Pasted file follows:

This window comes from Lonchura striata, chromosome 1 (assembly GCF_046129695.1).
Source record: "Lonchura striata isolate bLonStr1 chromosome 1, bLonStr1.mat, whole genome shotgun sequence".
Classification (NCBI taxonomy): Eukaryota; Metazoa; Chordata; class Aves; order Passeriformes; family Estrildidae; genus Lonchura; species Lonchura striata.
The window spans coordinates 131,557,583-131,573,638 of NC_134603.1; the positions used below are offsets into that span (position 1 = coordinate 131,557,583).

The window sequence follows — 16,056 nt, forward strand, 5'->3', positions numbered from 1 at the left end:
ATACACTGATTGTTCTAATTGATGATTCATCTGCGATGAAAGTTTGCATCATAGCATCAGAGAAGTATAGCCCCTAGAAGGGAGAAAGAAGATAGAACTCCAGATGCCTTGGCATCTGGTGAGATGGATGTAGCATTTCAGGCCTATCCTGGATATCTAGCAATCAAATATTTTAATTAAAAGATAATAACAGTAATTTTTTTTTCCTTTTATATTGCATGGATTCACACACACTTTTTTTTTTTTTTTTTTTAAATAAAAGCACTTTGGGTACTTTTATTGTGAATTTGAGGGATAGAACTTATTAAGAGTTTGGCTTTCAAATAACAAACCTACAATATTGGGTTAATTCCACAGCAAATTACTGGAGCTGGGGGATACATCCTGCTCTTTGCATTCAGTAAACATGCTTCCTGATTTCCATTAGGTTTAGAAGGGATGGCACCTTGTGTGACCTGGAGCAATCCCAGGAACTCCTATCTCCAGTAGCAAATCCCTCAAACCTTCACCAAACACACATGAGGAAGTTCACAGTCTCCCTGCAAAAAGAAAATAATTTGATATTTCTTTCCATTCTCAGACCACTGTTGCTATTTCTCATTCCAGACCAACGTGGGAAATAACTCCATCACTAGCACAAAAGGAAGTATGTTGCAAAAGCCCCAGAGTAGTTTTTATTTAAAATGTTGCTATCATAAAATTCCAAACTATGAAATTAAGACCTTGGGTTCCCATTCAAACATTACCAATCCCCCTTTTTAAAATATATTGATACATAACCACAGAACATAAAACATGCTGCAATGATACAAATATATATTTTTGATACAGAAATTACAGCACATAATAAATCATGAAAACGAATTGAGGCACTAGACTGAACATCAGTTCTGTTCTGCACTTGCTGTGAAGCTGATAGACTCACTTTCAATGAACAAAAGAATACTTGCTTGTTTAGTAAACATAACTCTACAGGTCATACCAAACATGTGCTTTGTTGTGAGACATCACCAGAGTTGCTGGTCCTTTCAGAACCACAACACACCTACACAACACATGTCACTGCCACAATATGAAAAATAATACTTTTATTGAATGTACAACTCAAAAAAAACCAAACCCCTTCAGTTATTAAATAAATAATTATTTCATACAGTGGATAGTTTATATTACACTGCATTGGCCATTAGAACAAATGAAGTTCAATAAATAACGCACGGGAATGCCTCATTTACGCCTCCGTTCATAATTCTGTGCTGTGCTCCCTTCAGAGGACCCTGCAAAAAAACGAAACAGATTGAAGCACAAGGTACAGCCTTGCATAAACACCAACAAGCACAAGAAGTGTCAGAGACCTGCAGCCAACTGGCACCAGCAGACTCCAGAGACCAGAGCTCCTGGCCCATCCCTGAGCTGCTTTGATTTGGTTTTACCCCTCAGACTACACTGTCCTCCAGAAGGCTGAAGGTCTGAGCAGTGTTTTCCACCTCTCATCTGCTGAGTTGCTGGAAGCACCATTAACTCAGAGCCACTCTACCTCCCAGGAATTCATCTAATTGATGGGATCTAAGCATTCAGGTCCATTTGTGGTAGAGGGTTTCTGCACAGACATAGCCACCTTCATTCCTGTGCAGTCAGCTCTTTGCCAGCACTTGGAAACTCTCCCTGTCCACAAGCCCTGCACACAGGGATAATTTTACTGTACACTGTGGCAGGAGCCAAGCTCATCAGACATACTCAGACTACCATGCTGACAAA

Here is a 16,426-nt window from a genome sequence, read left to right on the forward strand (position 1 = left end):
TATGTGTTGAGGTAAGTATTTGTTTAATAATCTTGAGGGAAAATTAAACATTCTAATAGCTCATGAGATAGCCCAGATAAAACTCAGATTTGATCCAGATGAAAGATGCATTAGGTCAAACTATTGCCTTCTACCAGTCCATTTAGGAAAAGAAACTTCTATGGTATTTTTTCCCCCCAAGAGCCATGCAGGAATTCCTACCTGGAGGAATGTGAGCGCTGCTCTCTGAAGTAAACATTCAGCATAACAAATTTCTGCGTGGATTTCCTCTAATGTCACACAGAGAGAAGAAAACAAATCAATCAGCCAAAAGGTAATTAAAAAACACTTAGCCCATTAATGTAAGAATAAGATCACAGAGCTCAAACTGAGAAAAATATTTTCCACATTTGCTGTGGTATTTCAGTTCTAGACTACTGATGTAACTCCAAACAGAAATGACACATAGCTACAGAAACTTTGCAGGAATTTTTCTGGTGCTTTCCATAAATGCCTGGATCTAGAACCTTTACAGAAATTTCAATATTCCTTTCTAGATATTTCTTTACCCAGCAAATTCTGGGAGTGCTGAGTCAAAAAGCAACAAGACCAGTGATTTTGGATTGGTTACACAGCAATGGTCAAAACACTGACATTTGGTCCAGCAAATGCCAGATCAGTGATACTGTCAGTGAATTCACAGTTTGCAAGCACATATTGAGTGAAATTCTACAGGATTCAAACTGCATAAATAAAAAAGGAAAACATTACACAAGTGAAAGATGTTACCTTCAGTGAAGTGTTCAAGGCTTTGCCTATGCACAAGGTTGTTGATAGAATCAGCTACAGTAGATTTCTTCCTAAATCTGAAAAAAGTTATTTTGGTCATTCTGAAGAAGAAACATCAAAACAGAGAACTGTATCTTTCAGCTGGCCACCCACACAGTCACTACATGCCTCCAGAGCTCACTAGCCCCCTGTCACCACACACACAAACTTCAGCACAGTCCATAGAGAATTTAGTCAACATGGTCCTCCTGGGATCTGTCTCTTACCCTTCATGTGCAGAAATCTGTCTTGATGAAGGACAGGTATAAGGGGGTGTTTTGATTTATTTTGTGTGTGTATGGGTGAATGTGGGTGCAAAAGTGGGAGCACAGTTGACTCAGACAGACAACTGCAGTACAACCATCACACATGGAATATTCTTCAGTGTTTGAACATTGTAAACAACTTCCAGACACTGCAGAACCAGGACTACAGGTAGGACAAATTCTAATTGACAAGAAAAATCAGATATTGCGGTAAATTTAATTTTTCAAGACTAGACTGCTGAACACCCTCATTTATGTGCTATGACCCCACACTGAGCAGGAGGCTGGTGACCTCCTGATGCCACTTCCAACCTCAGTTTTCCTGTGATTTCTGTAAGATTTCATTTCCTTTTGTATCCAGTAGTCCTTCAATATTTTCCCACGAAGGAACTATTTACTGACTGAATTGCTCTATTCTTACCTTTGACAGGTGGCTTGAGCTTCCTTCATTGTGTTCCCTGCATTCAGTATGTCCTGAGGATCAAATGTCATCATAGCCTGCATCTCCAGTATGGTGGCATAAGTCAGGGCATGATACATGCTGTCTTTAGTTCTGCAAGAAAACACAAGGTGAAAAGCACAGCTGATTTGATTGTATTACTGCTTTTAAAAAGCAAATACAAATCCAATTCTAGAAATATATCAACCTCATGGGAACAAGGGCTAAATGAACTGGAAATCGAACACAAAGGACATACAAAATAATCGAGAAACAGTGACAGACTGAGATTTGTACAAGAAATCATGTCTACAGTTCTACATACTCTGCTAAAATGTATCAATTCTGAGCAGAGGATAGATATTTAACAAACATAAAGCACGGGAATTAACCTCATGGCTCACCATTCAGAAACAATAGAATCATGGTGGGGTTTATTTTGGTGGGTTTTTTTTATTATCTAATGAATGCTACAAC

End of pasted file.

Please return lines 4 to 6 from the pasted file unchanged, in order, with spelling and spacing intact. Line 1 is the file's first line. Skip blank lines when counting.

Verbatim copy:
The window spans coordinates 131,557,583-131,573,638 of NC_134603.1; the positions used below are offsets into that span (position 1 = coordinate 131,557,583).

The window sequence follows — 16,056 nt, forward strand, 5'->3', positions numbered from 1 at the left end:
ATACACTGATTGTTCTAATTGATGATTCATCTGCGATGAAAGTTTGCATCATAGCATCAGAGAAGTATAGCCCCTAGAAGGGAGAAAGAAGATAGAACTCCAGATGCCTTGGCATCTGGTGAGATGGATGTAGCATTTCAGGCCTATCCTGGATATCTAGCAATCAAATATTTTAATTAAAAGATAATAACAGTAATTTTTTTTTCCTTTTATATTGCATGGATTCACACACACTTTTTTTTTTTTTTTTTTTAAATAAAAGCACTTTGGGTACTTTTATTGTGAATTTGAGGGATAGAACTTATTAAGAGTTTGGCTTTCAAATAACAAACCTACAATATTGGGTTAATTCCACAGCAAATTACTGGAGCTGGGGGATACATCCTGCTCTTTGCATTCAGTAAACATGCTTCCTGATTTCCATTAGGTTTAGAAGGGATGGCACCTTGTGTGACCTGGAGCAATCCCAGGAACTCCTATCTCCAGTAGCAAATCCCTCAAACCTTCACCAAACACACATGAGGAAGTTCACAGTCTCCCTGCAAAAAGAAAATAATTTGATATTTCTTTCCATTCTCAGACCACTGTTGCTATTTCTCATTCCAGACCAACGTGGGAAATAACTCCATCACTAGCACAAAAGGAAGTATGTTGCAAAAGCCCCAGAGTAGTTTTTATTTAAAATGTTGCTATCATAAAATTCCAAACTATGAAATTAAGACCTTGGGTTCCCATTCAAACATTACCAATCCCCCTTTTTAAAATATATTGATACATAACCACAGAACATAAAACATGCTGCAATGATACAAATATATATTTTTGATACAGAAATTACAGCACATAATAAATCATGAAAACGAATTGAGGCACTAGACTGAACATCAGTTCTGTTCTGCACTTGCTGTGAAGCTGATAGACTCACTTTCAATGAACAAAAGAATACTTGCTTGTTTAGTAAACATAACTCTACAGGTCATACCAAACATGTGCTTTGTTGTGAGACATCACCAGAGTTGCTGGTCCTTTCAGAACCACAACACACCTACACAACACATGTCACTGCCACAATATGAAAAATAATACTTTTATTGAATGTACAACTCAAAAAAAACCAAACCCCTTCAGTTATTAAATAAATAATTATTTCATACAGTGGATAGTTTATATTACACTGCATTGGCCATTAGAACAAATGAAGTTCAATAAATAACGCACGGGAATGCCTCATTTACGCCTCCGTTCATAATTCTGTGCTGTGCTCCCTTCAGAGGACCCTGCAAAAAAACGAAACAGATTGAAGCACAAGGTACAGCCTTGCATAAACACCAACAAGCACAAGAAGTGTCAGAGACCTGCAGCCAACTGGCACCAGCAGACTCCAGAGACCAGAGCTCCTGGCCCATCCCTGAGCTGCTTTGATTTGGTTTTACCCCTCAGACTACACTGTCCTCCAGAAGGCTGAAGGTCTGAGCAGTGTTTTCCACCTCTCATCTGCTGAGTTGCTGGAAGCACCATTAACTCAGAGCCACTCTACCTCCCAGGAATTCATCTAATTGATGGGATCTAAGCATTCAGGTCCATTTGTGGTAGAGGGTTTCTGCACAGACATAGCCACCTTCATTCCTGTGCAGTCAGCTCTTTGCCAGCACTTGGAAACTCTCCCTGTCCACAAGCCCTGCACACAGGGATAATTTTACTGTACACTGTGGCAGGAGCCAAGCTCATCAGACATACTCAGACTACCATGCTGACAAA